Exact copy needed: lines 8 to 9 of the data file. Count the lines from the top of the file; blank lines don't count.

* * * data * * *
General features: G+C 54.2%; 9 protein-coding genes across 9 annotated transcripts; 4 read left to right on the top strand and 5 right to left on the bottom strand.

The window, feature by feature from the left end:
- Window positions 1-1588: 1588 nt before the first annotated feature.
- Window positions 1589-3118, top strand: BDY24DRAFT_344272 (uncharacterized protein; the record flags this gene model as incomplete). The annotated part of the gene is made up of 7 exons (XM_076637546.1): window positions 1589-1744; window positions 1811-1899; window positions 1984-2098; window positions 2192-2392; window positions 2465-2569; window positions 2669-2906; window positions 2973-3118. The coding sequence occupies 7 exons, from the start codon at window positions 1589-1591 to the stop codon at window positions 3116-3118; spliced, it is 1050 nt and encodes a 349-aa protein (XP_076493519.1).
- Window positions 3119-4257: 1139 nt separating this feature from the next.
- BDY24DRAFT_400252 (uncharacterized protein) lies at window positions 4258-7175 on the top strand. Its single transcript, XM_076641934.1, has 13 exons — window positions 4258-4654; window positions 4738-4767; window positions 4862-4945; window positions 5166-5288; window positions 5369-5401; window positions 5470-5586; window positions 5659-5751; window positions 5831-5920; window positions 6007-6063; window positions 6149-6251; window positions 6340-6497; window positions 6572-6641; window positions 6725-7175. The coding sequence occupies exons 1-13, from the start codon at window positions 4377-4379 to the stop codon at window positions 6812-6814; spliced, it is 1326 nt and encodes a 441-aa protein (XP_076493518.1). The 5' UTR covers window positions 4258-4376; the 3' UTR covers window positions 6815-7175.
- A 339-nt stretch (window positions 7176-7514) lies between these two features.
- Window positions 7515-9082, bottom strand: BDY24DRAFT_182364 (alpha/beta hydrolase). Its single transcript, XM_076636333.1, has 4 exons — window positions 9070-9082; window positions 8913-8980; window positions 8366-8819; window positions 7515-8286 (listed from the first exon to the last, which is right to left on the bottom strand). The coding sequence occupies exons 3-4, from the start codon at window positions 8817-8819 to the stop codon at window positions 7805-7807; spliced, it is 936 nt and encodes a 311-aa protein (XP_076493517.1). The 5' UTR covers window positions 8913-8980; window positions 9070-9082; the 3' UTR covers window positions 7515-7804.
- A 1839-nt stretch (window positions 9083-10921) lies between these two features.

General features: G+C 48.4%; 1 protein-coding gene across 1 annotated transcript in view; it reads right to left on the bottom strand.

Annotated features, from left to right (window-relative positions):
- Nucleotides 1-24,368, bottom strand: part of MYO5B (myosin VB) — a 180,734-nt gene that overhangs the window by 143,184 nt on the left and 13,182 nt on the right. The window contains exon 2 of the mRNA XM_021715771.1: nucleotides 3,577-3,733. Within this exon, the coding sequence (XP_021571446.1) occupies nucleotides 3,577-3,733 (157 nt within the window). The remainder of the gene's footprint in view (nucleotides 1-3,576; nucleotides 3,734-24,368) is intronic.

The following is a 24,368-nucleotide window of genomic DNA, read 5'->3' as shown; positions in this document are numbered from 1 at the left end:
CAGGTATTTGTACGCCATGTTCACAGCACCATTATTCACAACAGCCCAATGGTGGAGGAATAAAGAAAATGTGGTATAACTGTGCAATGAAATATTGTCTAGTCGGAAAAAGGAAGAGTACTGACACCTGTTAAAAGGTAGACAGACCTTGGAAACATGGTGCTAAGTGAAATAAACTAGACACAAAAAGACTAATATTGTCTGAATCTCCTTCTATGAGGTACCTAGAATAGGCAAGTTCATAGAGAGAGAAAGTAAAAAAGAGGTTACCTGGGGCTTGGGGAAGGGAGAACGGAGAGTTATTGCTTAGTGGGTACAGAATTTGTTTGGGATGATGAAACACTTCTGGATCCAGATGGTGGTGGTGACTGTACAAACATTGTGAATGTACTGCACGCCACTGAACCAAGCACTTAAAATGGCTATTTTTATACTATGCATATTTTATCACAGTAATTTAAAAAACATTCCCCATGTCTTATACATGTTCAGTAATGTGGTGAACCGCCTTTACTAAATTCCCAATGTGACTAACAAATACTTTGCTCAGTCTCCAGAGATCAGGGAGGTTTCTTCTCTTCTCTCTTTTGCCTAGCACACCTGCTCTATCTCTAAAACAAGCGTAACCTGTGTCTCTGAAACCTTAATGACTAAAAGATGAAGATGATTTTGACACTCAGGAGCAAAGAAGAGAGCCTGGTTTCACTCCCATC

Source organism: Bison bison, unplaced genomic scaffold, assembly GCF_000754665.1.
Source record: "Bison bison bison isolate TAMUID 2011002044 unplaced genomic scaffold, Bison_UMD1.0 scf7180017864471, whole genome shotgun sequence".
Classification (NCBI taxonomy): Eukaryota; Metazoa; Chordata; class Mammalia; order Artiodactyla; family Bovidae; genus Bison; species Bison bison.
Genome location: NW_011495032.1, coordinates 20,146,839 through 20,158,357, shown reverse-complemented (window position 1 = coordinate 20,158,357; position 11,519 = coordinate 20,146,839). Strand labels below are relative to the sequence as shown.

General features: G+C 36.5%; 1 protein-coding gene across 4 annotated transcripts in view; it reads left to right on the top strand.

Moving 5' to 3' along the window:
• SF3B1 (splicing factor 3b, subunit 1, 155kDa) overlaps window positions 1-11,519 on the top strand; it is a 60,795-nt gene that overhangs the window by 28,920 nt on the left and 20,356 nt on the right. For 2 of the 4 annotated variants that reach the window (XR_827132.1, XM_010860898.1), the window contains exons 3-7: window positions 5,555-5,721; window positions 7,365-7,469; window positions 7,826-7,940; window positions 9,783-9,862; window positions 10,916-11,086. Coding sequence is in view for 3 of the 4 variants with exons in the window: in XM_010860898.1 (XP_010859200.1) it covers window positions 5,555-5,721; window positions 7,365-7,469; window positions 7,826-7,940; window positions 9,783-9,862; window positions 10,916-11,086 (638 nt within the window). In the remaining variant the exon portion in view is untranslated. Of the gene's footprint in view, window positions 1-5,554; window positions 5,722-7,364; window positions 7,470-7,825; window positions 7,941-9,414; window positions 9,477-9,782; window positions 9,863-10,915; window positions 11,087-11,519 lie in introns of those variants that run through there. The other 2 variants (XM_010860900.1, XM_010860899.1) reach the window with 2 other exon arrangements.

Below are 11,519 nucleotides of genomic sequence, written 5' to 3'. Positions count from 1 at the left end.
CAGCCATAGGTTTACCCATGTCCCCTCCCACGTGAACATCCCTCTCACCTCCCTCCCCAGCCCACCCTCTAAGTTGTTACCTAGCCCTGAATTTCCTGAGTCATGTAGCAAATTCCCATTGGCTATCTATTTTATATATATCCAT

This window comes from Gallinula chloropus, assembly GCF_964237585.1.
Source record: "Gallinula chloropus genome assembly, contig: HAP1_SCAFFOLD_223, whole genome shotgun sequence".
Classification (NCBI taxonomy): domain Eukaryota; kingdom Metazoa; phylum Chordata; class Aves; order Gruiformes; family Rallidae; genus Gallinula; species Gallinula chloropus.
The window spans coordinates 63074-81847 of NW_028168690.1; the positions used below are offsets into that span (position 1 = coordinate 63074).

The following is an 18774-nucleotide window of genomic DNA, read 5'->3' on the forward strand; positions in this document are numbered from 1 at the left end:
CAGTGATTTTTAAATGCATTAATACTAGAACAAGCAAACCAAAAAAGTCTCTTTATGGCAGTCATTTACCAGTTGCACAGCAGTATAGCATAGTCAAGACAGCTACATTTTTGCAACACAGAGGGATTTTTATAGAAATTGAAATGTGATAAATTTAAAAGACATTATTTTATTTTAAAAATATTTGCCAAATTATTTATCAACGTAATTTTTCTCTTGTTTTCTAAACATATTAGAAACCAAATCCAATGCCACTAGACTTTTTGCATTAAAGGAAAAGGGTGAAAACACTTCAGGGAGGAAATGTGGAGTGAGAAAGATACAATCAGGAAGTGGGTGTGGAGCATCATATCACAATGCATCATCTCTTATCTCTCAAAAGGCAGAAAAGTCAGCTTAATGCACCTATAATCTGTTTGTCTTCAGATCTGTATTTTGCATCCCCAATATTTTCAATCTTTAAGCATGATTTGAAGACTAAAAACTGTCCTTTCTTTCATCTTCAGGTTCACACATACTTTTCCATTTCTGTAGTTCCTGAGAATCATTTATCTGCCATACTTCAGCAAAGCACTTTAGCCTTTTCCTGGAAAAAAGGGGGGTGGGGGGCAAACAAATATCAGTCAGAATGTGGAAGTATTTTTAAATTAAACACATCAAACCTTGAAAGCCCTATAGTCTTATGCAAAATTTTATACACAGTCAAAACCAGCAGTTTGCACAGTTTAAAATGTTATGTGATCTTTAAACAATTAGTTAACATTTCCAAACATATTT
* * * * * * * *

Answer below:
- Window positions 7515-9082, bottom strand: BDY24DRAFT_182364 (alpha/beta hydrolase). Its single transcript, XM_076636333.1, has 4 exons — window positions 9070-9082; window positions 8913-8980; window positions 8366-8819; window positions 7515-8286 (listed from the first exon to the last, which is right to left on the bottom strand). The coding sequence occupies exons 3-4, from the start codon at window positions 8817-8819 to the stop codon at window positions 7805-7807; spliced, it is 936 nt and encodes a 311-aa protein (XP_076493517.1). The 5' UTR covers window positions 8913-8980; window positions 9070-9082; the 3' UTR covers window positions 7515-7804.
- A 1839-nt stretch (window positions 9083-10921) lies between these two features.